BUY a ppc machine.. installing Gentoo is my last ditch attempt to get enough usefull purpose out of this one to keep it around! and it has been nothing short of a nitemare all the way!
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PostPosted: Wed Sep 07, 2005 7:47 pm    Post subject: Re: Advantage of PPC over x86 Reply with quote

I think you're mistaken about the purpose of RISC:
dushkin wrote:
At the processor levels, the PowerPC instruction set is "simpler". Actually, a better word would probably be "cleaner". Some constructs are more difficult if you code in assembly, CISC are designed for compilers not humans.


Read up in the Wikipedia article:
http://en.wikipedia.org/wiki/Risc

In summery: RISC CPUs were designed to be more compiler friendly. Where CISC CPUs were designed for assumbly language programmers (i.e. humans).
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PostPosted: Mon Sep 19, 2005 9:26 am    Post subject: Reply with quote

tomasino wrote:
PPC is good, mac are nice, but actually they aren't as fast as an actual x86.
Buy a mac if you like it, don't buy a mac if you want the best.


That's is just bs, the 686 is not best CPU out there in any way.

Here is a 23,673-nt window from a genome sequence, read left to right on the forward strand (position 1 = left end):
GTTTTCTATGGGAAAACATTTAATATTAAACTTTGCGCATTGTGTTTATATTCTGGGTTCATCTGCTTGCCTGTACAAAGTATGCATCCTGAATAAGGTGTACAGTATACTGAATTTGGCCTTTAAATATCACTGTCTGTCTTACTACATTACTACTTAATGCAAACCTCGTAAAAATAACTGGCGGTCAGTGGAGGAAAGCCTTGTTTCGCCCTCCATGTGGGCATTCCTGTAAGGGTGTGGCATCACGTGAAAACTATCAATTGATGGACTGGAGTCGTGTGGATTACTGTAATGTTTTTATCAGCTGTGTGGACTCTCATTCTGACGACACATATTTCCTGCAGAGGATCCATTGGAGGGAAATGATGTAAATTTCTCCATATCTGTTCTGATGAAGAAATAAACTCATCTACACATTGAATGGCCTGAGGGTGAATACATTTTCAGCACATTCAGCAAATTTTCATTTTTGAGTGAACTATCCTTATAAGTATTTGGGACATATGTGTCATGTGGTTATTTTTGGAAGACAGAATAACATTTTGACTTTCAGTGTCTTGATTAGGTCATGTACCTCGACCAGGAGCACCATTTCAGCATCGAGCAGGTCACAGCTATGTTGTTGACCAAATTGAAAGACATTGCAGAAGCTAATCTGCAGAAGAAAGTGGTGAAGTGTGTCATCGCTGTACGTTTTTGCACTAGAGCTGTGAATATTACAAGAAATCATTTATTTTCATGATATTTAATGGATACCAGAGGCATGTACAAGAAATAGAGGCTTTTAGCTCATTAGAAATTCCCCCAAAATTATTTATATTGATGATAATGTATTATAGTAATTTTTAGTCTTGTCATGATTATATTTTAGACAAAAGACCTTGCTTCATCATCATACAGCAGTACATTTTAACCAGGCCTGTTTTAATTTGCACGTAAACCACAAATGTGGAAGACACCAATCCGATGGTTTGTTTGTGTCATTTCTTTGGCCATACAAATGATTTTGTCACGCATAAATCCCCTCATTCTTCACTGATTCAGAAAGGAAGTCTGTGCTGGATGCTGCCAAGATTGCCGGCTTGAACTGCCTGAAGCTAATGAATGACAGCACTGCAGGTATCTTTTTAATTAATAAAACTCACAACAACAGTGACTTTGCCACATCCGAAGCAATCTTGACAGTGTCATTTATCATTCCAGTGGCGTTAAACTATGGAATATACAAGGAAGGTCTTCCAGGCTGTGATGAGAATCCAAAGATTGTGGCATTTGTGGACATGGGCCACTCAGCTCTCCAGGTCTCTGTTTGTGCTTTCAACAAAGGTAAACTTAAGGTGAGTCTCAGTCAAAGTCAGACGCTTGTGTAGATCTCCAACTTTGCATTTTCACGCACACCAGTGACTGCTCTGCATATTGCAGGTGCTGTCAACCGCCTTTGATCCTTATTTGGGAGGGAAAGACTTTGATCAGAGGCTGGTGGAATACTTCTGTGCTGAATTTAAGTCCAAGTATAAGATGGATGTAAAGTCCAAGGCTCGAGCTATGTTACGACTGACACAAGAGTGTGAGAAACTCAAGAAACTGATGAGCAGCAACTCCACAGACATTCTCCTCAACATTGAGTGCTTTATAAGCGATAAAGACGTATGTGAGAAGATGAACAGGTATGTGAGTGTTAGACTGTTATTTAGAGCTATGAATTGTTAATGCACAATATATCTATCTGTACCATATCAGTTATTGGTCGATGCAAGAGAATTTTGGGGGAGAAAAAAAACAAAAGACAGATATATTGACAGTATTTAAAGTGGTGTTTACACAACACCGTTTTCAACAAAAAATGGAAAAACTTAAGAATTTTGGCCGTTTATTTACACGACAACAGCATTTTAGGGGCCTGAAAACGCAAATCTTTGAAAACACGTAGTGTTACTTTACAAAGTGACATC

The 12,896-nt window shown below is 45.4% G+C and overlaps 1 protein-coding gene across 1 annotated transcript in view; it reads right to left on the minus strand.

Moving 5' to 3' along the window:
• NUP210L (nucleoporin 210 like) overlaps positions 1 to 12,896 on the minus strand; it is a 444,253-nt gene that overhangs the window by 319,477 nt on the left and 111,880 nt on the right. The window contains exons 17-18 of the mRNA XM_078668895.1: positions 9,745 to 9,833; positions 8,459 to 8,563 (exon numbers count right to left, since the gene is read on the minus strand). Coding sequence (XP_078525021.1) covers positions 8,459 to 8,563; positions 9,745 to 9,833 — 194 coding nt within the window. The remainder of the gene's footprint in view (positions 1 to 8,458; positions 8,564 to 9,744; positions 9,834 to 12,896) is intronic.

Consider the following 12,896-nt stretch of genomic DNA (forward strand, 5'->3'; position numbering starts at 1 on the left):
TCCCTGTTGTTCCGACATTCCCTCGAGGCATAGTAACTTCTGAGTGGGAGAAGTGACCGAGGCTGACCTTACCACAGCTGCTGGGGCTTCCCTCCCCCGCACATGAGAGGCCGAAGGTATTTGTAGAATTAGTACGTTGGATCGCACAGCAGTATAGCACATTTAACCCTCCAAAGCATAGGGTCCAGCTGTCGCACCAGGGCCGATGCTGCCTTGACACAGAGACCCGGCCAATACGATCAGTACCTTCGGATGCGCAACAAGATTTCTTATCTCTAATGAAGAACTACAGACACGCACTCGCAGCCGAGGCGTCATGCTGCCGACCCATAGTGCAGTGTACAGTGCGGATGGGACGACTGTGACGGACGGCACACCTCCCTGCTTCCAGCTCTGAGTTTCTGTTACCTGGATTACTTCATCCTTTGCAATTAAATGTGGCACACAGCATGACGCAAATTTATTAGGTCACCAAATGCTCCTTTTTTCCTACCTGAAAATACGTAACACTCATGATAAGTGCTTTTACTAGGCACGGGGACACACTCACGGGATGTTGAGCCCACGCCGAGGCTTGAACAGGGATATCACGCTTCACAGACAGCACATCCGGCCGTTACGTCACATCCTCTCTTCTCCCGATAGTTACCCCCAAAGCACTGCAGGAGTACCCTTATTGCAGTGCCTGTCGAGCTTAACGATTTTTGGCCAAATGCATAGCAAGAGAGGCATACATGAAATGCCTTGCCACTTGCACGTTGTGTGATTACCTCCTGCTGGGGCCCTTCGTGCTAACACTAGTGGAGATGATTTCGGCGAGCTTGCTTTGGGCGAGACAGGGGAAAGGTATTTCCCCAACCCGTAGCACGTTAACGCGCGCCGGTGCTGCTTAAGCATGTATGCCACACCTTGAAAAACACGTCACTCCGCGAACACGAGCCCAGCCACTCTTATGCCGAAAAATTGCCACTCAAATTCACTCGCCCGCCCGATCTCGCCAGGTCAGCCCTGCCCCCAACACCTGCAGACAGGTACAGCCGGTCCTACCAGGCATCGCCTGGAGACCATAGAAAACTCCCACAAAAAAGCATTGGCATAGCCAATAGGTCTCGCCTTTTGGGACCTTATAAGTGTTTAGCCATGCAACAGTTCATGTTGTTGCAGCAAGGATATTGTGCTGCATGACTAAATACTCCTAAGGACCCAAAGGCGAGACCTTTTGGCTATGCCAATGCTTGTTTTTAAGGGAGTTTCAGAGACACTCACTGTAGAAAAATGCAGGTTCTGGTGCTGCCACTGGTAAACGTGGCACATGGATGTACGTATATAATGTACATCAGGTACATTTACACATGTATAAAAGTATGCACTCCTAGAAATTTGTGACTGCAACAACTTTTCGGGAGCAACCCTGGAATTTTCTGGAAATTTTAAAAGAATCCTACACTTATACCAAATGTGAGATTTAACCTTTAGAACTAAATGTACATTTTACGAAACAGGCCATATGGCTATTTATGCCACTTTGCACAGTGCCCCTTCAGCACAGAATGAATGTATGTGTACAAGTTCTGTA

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PostPosted: Sun Oct 02, 2005 3:48 pm    Post subject: Re: Advantage of PPC over x86 Reply with quote

duanecu wrote:
I think you're mistaken about the purpose of RISC:
dushkin wrote:
At the processor levels, the PowerPC instruction set is "simpler". Actually, a better word would probably be "cleaner". Some constructs are more difficult if you code in assembly, CISC are designed for compilers not humans.


Read up in the Wikipedia article:
http://en.wikipedia.org/wiki/Risc

In summery: RISC CPUs were designed to be more compiler friendly. Where CISC CPUs were designed for assumbly language programmers (i.e. humans).


yes, this is correct.

PowerPC however is not so bad for assembly programming to achieve correctness compared to other RISC arch that have things like:
- branch delay slots
- "do not use your result after x cycles after the load"

To achieve performance - still need to use a compiler. Register allocation and instruction scheduling are a little bit difficult to figure out in your head. :)